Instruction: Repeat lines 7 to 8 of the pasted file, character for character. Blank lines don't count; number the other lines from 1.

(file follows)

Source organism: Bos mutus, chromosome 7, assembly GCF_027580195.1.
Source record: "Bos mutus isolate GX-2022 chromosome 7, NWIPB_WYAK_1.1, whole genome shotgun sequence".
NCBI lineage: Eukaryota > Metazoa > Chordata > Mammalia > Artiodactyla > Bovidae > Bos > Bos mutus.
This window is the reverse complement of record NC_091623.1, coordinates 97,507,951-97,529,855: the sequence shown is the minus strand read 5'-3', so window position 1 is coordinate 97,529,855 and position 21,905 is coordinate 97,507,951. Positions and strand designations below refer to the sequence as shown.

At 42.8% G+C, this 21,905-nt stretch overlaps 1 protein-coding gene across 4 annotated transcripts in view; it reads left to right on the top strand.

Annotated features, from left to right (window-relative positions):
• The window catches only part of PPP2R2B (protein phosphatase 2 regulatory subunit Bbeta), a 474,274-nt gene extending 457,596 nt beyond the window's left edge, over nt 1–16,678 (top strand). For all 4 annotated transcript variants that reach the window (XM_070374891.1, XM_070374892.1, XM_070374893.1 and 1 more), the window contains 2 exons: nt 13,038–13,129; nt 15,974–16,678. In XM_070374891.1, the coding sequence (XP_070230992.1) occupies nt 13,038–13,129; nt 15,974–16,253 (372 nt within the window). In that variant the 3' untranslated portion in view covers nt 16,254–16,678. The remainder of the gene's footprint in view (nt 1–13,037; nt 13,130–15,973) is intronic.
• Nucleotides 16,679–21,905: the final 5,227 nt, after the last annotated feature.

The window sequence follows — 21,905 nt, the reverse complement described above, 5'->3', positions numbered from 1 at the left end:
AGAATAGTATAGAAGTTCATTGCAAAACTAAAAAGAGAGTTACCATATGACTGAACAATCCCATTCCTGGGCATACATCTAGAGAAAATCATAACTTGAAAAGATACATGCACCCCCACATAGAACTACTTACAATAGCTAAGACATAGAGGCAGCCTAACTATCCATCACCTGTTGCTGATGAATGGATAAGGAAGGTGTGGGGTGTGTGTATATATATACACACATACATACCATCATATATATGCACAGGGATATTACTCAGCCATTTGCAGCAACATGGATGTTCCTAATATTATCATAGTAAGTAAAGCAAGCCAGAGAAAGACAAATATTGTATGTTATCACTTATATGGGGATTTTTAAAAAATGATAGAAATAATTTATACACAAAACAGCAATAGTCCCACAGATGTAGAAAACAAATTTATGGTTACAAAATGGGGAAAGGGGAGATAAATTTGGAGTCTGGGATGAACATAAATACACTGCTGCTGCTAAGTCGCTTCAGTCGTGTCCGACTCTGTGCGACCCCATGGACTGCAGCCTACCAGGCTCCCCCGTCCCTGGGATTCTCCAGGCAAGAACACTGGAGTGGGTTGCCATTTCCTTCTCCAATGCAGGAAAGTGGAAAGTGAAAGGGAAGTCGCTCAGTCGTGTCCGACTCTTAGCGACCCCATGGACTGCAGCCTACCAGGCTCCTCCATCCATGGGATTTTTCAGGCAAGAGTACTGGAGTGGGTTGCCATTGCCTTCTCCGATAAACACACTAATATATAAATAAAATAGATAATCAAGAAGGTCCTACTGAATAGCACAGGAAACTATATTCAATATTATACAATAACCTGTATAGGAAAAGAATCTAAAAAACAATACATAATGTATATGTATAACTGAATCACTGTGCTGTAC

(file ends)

• The window catches only part of PPP2R2B (protein phosphatase 2 regulatory subunit Bbeta), a 474,274-nt gene extending 457,596 nt beyond the window's left edge, over nt 1–16,678 (top strand). For all 4 annotated transcript variants that reach the window (XM_070374891.1, XM_070374892.1, XM_070374893.1 and 1 more), the window contains 2 exons: nt 13,038–13,129; nt 15,974–16,678. In XM_070374891.1, the coding sequence (XP_070230992.1) occupies nt 13,038–13,129; nt 15,974–16,253 (372 nt within the window). In that variant the 3' untranslated portion in view covers nt 16,254–16,678. The remainder of the gene's footprint in view (nt 1–13,037; nt 13,130–15,973) is intronic.
• Nucleotides 16,679–21,905: the final 5,227 nt, after the last annotated feature.